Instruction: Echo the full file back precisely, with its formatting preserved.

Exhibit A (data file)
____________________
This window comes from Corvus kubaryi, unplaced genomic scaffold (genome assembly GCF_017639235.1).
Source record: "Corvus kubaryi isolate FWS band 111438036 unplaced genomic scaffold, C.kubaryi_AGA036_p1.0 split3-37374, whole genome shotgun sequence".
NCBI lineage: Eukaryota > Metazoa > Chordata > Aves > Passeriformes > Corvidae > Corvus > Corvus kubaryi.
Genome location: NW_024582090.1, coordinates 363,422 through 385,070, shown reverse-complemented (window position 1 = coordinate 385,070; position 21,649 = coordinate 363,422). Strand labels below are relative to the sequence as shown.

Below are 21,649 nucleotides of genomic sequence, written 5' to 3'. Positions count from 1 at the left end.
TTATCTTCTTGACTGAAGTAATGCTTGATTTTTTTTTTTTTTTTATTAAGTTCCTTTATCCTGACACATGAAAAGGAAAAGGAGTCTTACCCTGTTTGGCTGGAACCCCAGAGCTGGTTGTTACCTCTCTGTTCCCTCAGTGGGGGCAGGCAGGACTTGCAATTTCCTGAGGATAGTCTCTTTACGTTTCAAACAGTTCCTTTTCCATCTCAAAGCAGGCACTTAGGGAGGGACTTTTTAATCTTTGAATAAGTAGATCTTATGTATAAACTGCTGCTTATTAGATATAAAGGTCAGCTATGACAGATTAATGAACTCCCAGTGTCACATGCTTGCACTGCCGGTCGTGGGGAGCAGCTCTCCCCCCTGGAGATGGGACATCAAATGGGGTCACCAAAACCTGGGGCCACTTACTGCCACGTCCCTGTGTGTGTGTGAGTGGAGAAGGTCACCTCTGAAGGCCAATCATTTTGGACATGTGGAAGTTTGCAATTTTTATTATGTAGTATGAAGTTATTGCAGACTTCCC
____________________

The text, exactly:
This window comes from Corvus kubaryi, unplaced genomic scaffold (genome assembly GCF_017639235.1).
Source record: "Corvus kubaryi isolate FWS band 111438036 unplaced genomic scaffold, C.kubaryi_AGA036_p1.0 split3-37374, whole genome shotgun sequence".
NCBI lineage: Eukaryota > Metazoa > Chordata > Aves > Passeriformes > Corvidae > Corvus > Corvus kubaryi.
Genome location: NW_024582090.1, coordinates 363,422 through 385,070, shown reverse-complemented (window position 1 = coordinate 385,070; position 21,649 = coordinate 363,422). Strand labels below are relative to the sequence as shown.

Below are 21,649 nucleotides of genomic sequence, written 5' to 3'. Positions count from 1 at the left end.
TTATCTTCTTGACTGAAGTAATGCTTGATTTTTTTTTTTTTTTTATTAAGTTCCTTTATCCTGACACATGAAAAGGAAAAGGAGTCTTACCCTGTTTGGCTGGAACCCCAGAGCTGGTTGTTACCTCTCTGTTCCCTCAGTGGGGGCAGGCAGGACTTGCAATTTCCTGAGGATAGTCTCTTTACGTTTCAAACAGTTCCTTTTCCATCTCAAAGCAGGCACTTAGGGAGGGACTTTTTAATCTTTGAATAAGTAGATCTTATGTATAAACTGCTGCTTATTAGATATAAAGGTCAGCTATGACAGATTAATGAACTCCCAGTGTCACATGCTTGCACTGCCGGTCGTGGGGAGCAGCTCTCCCCCCTGGAGATGGGACATCAAATGGGGTCACCAAAACCTGGGGCCACTTACTGCCACGTCCCTGTGTGTGTGTGAGTGGAGAAGGTCACCTCTGAAGGCCAATCATTTTGGACATGTGGAAGTTTGCAATTTTTATTATGTAGTATGAAGTTATTGCAGACTTCCC